O what land is the land of dreams?
What are its mountains, and what are its streams?
O father, I saw my mother there,
Among the lilies by waters fair.
Among the lambs clothéd in white,
She walk’d with her Thomas in sweet delight.

To none but the hours claimed and inspired by sleep, held awake by sufferance of sleep, belongs such a vision.

Corot also took the brilliant opportunity of the hours of sleep.  In some landscapes of his early manner he has the very light of dreams, and it was surely because he went abroad at the time when sleep and dreams claimed his eyes that he was able to see so spiritual an illumination.  Summer is precious for a painter, chiefly because in summer so many of the hours of sleep are also hours of light.  He carries the mood of man’s night out into the sunshine—Corot did so—and lives the life of night, in all its genius, in the presence of a risen sun.  In the only time when the heart can dream of light, in the night of visions, with the rhythmic power of night at its dark noon in his mind, his eyes see the soaring of the actual sun.

He himself has not yet passed at that hour into the life of day.  To that life belongs many another kind of work, and a sense of other kinds of beauty; but the summer daybreak was seen by Corot with the extreme perception of the life of night.  Here, at last, is the explanation of all the memories of dreams recalled by these visionary paintings, done in earlier years than were those, better known, that are the Corots of all the world.  Every man who knows what it is to dream of landscape meets with one of these works of Corot’s first manner with a cry, not of welcome only, but of recognition.  Here is morning perceived by the spirit of the hours of sleep.


To mount a hill is to lift with you something lighter and brighter than yourself or than any meaner burden.  You lift the world, you raise the horizon; you give a signal for the distance to stand up.  It is like the scene in the Vatican when a Cardinal, with his dramatic Italian hands, bids the kneeling groups to arise.  He does more than bid them.  He lifts them, he gathers them up, far and near, with the upward gesture of both arms; he takes them to their feet with the compulsion of his expressive force.  Or it is as when a conductor takes his players to successive heights of music.  You summon the sea, you bring the mountains, the distances unfold unlooked-for wings and take an even flight.  You are but a man lifting his weight upon the upward road, but as you climb the circle of the world goes up to face you.

Not here or there, but with a definite continuity, the unseen unfolds.  This distant hill outsoars that less distant, but all are on the wing, and the plain raises its verge.  All things follow and wait upon your eyes.  You lift these up, not by the raising of your eyelids, but by the pilgrimage of your body.  “Lift thine eyes to the mountains.”  It is then that other mountains lift themselves to your human eyes.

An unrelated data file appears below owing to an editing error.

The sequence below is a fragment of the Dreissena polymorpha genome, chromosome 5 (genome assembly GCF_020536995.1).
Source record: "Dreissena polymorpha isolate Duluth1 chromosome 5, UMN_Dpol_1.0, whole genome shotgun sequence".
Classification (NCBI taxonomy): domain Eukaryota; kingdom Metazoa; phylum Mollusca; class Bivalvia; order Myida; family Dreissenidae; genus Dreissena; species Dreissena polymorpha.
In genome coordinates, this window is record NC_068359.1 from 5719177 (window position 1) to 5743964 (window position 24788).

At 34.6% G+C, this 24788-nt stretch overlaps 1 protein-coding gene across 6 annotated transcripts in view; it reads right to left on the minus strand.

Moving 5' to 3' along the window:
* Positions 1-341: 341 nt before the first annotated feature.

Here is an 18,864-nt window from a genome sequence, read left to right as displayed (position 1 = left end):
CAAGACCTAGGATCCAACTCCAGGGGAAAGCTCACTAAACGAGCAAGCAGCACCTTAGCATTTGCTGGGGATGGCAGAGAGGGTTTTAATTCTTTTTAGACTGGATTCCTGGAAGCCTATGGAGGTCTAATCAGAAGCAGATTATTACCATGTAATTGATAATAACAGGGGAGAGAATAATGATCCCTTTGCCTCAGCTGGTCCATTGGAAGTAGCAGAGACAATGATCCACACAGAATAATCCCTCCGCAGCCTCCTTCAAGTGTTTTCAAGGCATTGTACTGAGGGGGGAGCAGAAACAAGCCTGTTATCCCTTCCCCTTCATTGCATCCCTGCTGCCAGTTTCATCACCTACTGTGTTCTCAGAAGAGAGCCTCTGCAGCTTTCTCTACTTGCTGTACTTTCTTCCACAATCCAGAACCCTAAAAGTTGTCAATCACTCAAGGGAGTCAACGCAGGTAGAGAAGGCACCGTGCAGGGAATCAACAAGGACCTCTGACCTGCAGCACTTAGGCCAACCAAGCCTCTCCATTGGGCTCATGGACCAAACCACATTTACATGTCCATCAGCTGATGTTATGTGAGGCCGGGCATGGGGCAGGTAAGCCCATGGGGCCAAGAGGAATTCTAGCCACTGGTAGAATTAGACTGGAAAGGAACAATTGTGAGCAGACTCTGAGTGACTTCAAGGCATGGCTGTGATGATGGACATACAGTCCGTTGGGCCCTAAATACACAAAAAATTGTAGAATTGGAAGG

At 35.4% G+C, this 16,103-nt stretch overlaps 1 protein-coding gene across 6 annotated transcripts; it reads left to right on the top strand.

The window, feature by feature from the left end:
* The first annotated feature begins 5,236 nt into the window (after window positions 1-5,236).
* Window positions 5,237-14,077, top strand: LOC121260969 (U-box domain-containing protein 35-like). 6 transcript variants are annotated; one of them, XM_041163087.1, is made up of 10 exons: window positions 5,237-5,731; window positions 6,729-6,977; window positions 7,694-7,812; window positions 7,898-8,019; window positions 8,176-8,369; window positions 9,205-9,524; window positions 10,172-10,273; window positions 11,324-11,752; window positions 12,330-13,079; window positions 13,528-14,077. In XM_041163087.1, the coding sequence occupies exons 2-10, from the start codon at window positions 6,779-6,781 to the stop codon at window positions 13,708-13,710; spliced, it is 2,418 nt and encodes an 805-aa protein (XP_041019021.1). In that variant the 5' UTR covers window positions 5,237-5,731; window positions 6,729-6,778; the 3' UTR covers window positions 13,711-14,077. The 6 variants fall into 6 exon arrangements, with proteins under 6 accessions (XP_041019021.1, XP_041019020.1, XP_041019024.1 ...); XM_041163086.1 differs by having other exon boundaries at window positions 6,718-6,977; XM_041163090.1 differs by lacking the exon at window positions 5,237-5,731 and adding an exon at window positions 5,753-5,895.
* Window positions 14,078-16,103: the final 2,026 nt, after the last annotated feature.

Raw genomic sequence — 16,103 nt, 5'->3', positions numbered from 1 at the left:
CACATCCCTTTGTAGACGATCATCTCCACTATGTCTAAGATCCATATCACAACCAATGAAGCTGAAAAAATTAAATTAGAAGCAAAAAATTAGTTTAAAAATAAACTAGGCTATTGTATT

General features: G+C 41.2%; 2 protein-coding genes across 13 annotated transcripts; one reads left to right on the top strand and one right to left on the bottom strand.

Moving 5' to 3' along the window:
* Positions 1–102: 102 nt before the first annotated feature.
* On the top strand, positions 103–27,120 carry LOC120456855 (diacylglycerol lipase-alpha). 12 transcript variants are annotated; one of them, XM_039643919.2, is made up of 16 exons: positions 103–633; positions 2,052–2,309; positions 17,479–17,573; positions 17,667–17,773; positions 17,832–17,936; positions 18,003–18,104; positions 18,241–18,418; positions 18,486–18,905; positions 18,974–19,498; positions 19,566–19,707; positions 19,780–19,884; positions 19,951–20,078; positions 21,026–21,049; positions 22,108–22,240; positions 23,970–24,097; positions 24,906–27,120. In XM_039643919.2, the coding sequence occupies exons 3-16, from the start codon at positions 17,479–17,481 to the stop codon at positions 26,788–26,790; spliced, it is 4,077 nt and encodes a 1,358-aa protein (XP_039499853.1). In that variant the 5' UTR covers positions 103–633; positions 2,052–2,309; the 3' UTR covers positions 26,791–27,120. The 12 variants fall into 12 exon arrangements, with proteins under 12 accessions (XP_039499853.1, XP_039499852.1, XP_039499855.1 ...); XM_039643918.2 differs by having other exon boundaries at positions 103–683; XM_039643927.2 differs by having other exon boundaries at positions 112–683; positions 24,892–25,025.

It is the law whereby the eye and the horizon answer one another that makes the way up a hill so full of universal movement.  All the landscape is on pilgrimage.  The town gathers itself closer, and its inner harbours literally come to light; the headlands repeat themselves; little cups within the treeless hills open and show their farms.  In the sea are many regions.  A breeze is at play for a mile or two, and the surface is turned.  There are roads and curves in the blue and in the white.  Not a step of your journey up the height that has not its replies in the steady motion of land and sea.  Things rise together like a flock of many-feathered birds.

But it is the horizon, more than all else, you have come in search of.  That is your chief companion on your way.  It is to uplift the horizon to the equality of your sight that you go high.  You give it a distance worthy of the skies.  There is no distance, except the distance in the sky, to be seen from the level earth; but from the height is to be seen the distance of this world.  The line is sent back into the remoteness of light, the verge is removed beyond verge, into a distance that is enormous and minute.

So delicate and so slender is the distant horizon that nothing less near than Queen Mab and her chariot can equal its fineness.  Here on the edges of the eyelids, or there on the edges of the world—we know no other place for things so exquisitely made, so thin, so small and tender.  The touches of her passing, as close as dreams, or the utmost vanishing of the forest or the ocean in the white light between the earth and the air; nothing else is quite so intimate and fine.  The extremities of a mountain view have just such tiny touches as the closeness of closed eyes shuts in.

On the horizon is the sweetest light.  Elsewhere colour mars the simplicity of light; but there colour is effaced, not as men efface it, by a blur or darkness, but by mere light.  The bluest sky disappears on that shining edge; there is not substance enough for colour.  The rim of the hill, of the woodland, of the meadow-land, of the sea—let it only be far enough—has the same absorption of colour; and even the dark things drawn upon the bright edges of the sky are lucid, the light is among them, and they are mingled with it.  The horizon has its own way of making bright the pencilled figures of forests, which are black but luminous.